Decide if the map itself will be used as the main means of following the tour route. As with any map indicate North using an arrow placed in a spare corner of the map and not covering any important information. This will allow the user to orientate the map correctly when the are on the tour. It is traditional that North is at the top of the page.
Remember that people could be arriving in the tour area by car, bus, coach, train, bike or in larger cities using Trams, Metro or Underground. It is useful to clearly indicate public transport stops on the map together with station names or tram and bus route numbers.
Car parking facilities should also be indicated together with an indication of any charges - remember the old maxim of “no unpleasant surprises” - these include discovering Parking Restrictions or Limited Waiting times at what is shown on your map as a place to park.
Sometimes it is better not to overload your visitor with too much detail in the map because if they get lost or have difficulty finding a location on the map it will be the map that is blamed - not the map reader!!
Good landmarks include Rivers, Bridges and ‘Boulevards’ because they are easily identified and difficult to alter or remove.
Give some idea of map scale, either by indicating walking distances or time. There is nothing worse than finding it takes an hour to travel a centimetre on the map when it looks like a 5-minute walk.
The Tour as a Tool to Communicate a MessageEdit
As we mentioned earlier in this guide, the Audio Tour is a very effective way of communicating a message. It is perhaps useful to examine in more detail the different roles that Audio Tours can play.
Traditional tours provide visitors with information, rather like an audio guidebook. However, we are now seeing some new and interesting roles for the Audio Tour. Environmental pressure groups are building tours to present the case for environmental protection and remediation.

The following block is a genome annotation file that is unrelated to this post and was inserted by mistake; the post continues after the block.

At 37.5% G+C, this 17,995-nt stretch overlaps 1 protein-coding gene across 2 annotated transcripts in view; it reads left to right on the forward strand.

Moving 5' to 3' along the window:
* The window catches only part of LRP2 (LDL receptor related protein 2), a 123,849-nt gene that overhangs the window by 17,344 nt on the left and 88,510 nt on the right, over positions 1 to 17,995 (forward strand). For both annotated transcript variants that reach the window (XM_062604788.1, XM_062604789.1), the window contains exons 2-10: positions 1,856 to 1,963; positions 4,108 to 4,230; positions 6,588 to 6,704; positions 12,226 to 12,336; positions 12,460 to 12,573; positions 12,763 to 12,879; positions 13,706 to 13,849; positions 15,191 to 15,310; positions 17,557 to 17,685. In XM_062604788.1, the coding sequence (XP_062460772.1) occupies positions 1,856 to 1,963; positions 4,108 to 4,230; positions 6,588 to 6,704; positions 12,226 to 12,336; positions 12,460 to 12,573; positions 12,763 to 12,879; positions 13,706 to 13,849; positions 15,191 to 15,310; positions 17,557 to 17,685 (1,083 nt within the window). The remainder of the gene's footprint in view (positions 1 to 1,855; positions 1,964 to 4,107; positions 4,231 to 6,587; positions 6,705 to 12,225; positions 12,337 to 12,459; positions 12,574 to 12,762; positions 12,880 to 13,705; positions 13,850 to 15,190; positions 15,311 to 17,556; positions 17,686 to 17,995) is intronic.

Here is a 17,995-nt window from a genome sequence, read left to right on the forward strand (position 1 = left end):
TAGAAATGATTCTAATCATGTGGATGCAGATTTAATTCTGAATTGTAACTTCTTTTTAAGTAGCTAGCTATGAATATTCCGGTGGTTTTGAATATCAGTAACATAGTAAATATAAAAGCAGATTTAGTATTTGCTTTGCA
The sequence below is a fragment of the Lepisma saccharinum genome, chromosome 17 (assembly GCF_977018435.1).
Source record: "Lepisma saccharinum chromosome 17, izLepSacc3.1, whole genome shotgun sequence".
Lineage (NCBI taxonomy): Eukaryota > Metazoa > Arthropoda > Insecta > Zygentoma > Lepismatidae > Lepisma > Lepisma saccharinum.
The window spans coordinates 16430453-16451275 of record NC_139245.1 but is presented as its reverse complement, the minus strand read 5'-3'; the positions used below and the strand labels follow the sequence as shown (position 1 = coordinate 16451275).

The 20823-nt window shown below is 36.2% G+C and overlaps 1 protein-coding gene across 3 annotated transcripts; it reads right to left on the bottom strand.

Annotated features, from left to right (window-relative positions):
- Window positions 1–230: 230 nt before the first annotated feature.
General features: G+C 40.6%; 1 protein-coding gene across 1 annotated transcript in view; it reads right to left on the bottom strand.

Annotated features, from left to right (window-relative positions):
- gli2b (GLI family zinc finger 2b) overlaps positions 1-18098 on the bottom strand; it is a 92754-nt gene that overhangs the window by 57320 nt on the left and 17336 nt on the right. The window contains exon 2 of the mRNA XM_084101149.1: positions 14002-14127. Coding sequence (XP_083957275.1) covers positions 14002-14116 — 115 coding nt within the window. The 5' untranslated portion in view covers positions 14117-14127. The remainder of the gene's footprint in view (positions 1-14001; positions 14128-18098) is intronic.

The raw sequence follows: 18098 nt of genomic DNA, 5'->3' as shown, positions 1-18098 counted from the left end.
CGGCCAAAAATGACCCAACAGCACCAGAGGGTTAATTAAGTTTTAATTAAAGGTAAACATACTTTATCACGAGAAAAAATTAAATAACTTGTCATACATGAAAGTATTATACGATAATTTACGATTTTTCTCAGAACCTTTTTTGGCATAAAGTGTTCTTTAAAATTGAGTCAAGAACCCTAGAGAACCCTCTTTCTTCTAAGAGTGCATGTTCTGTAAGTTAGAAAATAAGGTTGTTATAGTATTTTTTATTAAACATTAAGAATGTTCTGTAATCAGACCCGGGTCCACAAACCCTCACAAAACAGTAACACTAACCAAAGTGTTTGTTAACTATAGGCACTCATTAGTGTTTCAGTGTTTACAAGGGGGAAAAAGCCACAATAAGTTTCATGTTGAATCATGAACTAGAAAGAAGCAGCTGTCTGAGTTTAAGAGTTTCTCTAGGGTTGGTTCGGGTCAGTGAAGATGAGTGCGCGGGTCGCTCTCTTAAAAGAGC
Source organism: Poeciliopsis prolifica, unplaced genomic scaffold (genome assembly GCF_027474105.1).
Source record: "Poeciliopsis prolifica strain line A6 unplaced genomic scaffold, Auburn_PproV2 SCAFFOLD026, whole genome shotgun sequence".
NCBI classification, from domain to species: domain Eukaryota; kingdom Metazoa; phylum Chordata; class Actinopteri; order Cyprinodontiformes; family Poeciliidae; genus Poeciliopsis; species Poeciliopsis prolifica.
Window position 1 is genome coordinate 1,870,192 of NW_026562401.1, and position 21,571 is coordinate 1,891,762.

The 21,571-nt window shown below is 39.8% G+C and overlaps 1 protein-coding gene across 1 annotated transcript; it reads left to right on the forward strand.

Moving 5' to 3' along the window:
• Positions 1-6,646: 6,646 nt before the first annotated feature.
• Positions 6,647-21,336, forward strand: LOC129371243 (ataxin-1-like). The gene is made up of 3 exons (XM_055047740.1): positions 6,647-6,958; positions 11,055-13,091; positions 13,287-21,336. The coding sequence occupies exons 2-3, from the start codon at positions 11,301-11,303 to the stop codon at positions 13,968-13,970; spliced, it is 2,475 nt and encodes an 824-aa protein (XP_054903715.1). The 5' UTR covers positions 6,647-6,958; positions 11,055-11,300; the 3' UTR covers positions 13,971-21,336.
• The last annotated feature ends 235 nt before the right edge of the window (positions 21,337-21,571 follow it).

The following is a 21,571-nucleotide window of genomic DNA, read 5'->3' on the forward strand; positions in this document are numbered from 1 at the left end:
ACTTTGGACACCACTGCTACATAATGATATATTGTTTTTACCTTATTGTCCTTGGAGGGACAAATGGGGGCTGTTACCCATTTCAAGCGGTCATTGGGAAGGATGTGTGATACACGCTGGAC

The Invisible 5 driving tour http://www.invisible5.org tells the story of the various environmental threats and pressures that exist along the route of the I5 Interstate from Los Angeles to San Francisco. The I5 tour chooses to present the local community perspective on emmissions and other adverse impacts emanating from Government, Industry and Agriculture.
While this form of lobbying is undeniably innovative it mostly targets those travelling the I5 for non-tourist purposes as it graphically details the toxins, carcinogens and other environmental threats to those in the proximity of I5.
The I5 tour mentioned above is an example of a transit tour. This type of tour is intended specifically for those 'transiting' through an area, often on a motorway or highway. A transit tour is written from a different standpoint to the 'explorer' tour.
It is designed as a linear tour from Point A to Point B or Point B to Point A. The producer will usually create two versions of the tour but may only have to produce a single map detailing points of interest.
A well designed transit tour will give the traveller interesting and relevant information about the area through which they are travelling but will limit references to stopping places to those that are near to the main route (less than two minutes drive time). Any stops mentioned should offer facilities that are of use to the traveller – restrooms, quick service cafe's and diners and petrol or gas stations.
Go To Audio Tour Components
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